San Antonio Spurs: Would Home Court Advantage Make Them Favorites in the West?

Denise CharlesContributor IIIFebruary 4, 2011

OAKLAND, CA - JANUARY 24:  George Hill #3 and Richard Jefferson #24 of the San Antonio Spurs congratulate Tiago Splitter #22 during their game againsts the Golden State Warriors at Oracle Arena on January 24, 2011 in Oakland, California.  NOTE TO USER: User expressly acknowledges and agrees that, by downloading and or using this photograph, User is consenting to the terms and conditions of the Getty Images License Agreement.  (Photo by Ezra Shaw/Getty Images)
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It’s safe to say that the San Antonio Spurs are playing their best this season. 

With a current record of 41-8, they are the only team with less than ten losses. However, with nine back-to-back away games and six of their previous losses being at their opponents’ arena, it’s definitely worth saying the worst is yet to come for the Spurs

As good as they are on the court though, many have been hesitant about jumping on the Spurs bandwagon. Some still believe that the Lakers (34-16) will end up winning it all, despite their abnormal start to the season.

However, the Spurs have yet to show consistency in bad games and after these nine away games are over, the future of the Spurs will be much easier to comprehend. 

It’s not to say that the Spurs will be destroyed in the next nine games; no, not at all.  Although they have six away losses, they still have 15 wins on other courts.

The question remaining after all is said and done is: Would home court advantage make the Spurs favorites in the west?

It absolutely would.

With 25 wins and only two losses at home—so far—it’s safe to say the home court, Spurs’ fans and the city of San Antonio seem to be making the difference; however, the Los Angeles Lakers—what might be the Spurs biggest threat in the west—haven’t done too much to insure their safety at home either. Eight of their 16 losses have been at the Staples Center and two of their losses has come from the Spurs. 

I doubt their fans have met their typical thrill over the game and team as well—what fan could come off their team’s below average season and their booing of the team in Los Angeles after their early January loss to Memphis?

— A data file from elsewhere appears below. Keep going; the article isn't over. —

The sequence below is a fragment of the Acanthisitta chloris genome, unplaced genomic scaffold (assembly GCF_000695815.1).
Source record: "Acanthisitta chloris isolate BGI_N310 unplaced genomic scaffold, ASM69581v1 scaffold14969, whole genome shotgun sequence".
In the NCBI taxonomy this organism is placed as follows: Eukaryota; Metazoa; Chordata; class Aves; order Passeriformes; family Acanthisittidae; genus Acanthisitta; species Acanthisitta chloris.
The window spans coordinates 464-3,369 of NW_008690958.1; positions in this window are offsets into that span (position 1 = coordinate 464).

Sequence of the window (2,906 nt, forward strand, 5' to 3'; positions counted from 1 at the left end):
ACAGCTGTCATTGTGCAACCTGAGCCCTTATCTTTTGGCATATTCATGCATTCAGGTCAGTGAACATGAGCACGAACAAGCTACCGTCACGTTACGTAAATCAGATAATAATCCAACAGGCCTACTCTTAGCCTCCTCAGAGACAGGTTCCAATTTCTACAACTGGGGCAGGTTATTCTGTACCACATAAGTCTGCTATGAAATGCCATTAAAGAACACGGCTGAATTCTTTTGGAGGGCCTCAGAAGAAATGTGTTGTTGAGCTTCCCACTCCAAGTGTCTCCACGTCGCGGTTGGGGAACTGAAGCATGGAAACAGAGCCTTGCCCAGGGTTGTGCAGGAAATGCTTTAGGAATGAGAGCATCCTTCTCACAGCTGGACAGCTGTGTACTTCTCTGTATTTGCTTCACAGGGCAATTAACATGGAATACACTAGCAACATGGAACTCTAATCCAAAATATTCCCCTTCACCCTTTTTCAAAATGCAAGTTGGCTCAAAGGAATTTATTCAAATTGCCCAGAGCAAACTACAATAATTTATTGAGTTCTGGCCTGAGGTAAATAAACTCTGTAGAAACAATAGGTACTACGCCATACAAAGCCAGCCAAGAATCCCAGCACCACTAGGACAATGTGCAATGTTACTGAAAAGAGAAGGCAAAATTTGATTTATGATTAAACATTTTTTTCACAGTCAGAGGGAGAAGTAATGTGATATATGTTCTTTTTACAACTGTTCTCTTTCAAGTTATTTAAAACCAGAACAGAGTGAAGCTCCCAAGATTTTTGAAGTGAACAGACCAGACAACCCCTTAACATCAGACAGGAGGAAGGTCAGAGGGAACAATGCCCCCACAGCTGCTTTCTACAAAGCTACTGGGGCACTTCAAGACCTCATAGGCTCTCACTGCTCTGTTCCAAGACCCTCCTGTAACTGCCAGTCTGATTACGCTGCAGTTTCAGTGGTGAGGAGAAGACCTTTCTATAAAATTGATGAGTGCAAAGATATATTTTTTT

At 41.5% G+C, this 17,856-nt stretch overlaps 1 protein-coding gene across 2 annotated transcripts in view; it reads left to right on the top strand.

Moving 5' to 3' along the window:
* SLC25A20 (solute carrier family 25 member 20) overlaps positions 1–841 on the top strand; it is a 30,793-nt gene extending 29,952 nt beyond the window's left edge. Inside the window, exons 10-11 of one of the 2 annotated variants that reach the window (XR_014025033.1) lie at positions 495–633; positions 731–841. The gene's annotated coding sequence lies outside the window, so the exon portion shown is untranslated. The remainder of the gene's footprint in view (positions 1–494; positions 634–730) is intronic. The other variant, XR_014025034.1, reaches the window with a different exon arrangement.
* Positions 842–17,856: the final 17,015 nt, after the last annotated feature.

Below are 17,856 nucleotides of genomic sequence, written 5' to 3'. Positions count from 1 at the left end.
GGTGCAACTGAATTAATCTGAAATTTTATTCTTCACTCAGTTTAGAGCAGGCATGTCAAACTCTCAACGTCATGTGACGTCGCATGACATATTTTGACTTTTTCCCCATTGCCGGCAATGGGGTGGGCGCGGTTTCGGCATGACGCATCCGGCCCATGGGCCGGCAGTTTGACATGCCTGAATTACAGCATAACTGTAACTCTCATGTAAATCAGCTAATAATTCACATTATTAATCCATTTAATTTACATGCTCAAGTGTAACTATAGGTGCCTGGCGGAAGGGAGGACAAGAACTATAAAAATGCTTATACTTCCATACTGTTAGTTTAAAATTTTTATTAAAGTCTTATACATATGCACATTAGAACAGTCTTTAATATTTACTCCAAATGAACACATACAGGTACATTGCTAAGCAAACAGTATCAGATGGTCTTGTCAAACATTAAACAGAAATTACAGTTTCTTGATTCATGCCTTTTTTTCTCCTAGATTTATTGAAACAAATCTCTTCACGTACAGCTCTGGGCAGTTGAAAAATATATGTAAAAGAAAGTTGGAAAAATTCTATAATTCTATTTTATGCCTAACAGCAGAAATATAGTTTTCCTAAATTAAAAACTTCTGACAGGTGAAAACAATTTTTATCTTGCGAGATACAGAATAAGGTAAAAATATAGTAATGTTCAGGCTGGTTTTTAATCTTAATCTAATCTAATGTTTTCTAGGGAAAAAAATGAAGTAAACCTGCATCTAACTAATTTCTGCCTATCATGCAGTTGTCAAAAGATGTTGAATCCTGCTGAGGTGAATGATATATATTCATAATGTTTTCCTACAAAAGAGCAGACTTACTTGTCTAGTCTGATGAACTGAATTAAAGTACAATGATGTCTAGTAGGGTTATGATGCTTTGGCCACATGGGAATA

In terms of playoffs—what should really matter at this point—the Spurs should aim to have home court advantage. The only way to accomplish that is by having the best record in the NBA; although they can hold their own at other arenas, it’s obvious they do better on their own grounds. 

Last season was the first time in years that the Spurs did not have first round home court advantage in the playoffs. Even though they made it to the second round, they couldn’t overcome the disadvantage of not having home court and fell short of their goal. 

At this point in 2007—the last year the Spurs won a championship—they were 32-16. They finished the regular season with a record of 58-24. In the first round, their only loss was at the AT & T Center against the Denver Nuggets in the very first game of the postseason. 

So is home court advantage crucial to their future success? No, as seen in 2007; even if they start off with a loss at home, they are still capable of coming back and winning it all.

But having home court advantage would definitely help them out more in terms of the ring, especially if they accidentally follow in the footsteps of the 2008 Boston Celtics team—a team that lost every away game in the first and second rounds, yet still managed to trample the Lakers in the Finals. 

I’m sure Spurs fans would not want to sit through a nail-biting seven gamer though.

Yes, things could vary from each team in the NBA. Some may be more dominant at their opponents’ arena while others struggle twice as much, which is good for those overachieving teams. If the Spurs do better at home though and desperately want home court advantage to ensure playoff success, then every win is crucial between now and then. 

The numbers prove though that they are much better at home.

With that being said, if the Spurs can continue to push through and get that advantage in the playoffs—then they would definitely be favorites in the West. Honestly, who wouldn’t want to see the Los Angeles Lakers get dethroned?

In turn, they might become the favorite in the league because the Boston Celtics are another team that people wouldn’t mind seeing ousted, along with the premature Miami Heat team that America seems to despise with every game and every interview of their beloved LeBron James. 

So, for the sake of America and all that’s good in the NBA: Go Spurs Go.


Denise Charles is a Featured Columnist for the San Antonio Spurs. She started as an intern at B/R in September 2010.  Follow her on Twitter and support Cruz Productions.